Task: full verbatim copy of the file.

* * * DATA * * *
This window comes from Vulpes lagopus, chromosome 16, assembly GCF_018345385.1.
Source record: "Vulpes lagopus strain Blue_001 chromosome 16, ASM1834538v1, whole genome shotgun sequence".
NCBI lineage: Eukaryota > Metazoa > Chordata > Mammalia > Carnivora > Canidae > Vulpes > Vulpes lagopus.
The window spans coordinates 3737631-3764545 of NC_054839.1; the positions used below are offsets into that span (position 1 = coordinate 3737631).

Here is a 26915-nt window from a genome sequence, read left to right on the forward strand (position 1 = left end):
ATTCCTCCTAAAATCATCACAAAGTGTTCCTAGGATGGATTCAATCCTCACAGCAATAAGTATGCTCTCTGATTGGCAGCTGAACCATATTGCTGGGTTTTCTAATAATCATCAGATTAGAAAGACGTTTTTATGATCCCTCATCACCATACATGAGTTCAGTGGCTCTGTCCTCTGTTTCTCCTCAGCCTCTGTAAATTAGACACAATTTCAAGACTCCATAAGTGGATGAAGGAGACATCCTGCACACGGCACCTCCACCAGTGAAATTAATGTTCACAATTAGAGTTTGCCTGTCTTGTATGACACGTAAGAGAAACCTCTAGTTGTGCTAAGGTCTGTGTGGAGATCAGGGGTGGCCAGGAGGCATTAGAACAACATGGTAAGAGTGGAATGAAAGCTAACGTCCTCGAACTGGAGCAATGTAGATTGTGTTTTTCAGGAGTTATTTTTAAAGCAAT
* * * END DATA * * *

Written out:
This window comes from Vulpes lagopus, chromosome 16, assembly GCF_018345385.1.
Source record: "Vulpes lagopus strain Blue_001 chromosome 16, ASM1834538v1, whole genome shotgun sequence".
NCBI lineage: Eukaryota > Metazoa > Chordata > Mammalia > Carnivora > Canidae > Vulpes > Vulpes lagopus.
The window spans coordinates 3737631-3764545 of NC_054839.1; the positions used below are offsets into that span (position 1 = coordinate 3737631).

Here is a 26915-nt window from a genome sequence, read left to right on the forward strand (position 1 = left end):
ATTCCTCCTAAAATCATCACAAAGTGTTCCTAGGATGGATTCAATCCTCACAGCAATAAGTATGCTCTCTGATTGGCAGCTGAACCATATTGCTGGGTTTTCTAATAATCATCAGATTAGAAAGACGTTTTTATGATCCCTCATCACCATACATGAGTTCAGTGGCTCTGTCCTCTGTTTCTCCTCAGCCTCTGTAAATTAGACACAATTTCAAGACTCCATAAGTGGATGAAGGAGACATCCTGCACACGGCACCTCCACCAGTGAAATTAATGTTCACAATTAGAGTTTGCCTGTCTTGTATGACACGTAAGAGAAACCTCTAGTTGTGCTAAGGTCTGTGTGGAGATCAGGGGTGGCCAGGAGGCATTAGAACAACATGGTAAGAGTGGAATGAAAGCTAACGTCCTCGAACTGGAGCAATGTAGATTGTGTTTTTCAGGAGTTATTTTTAAAGCAAT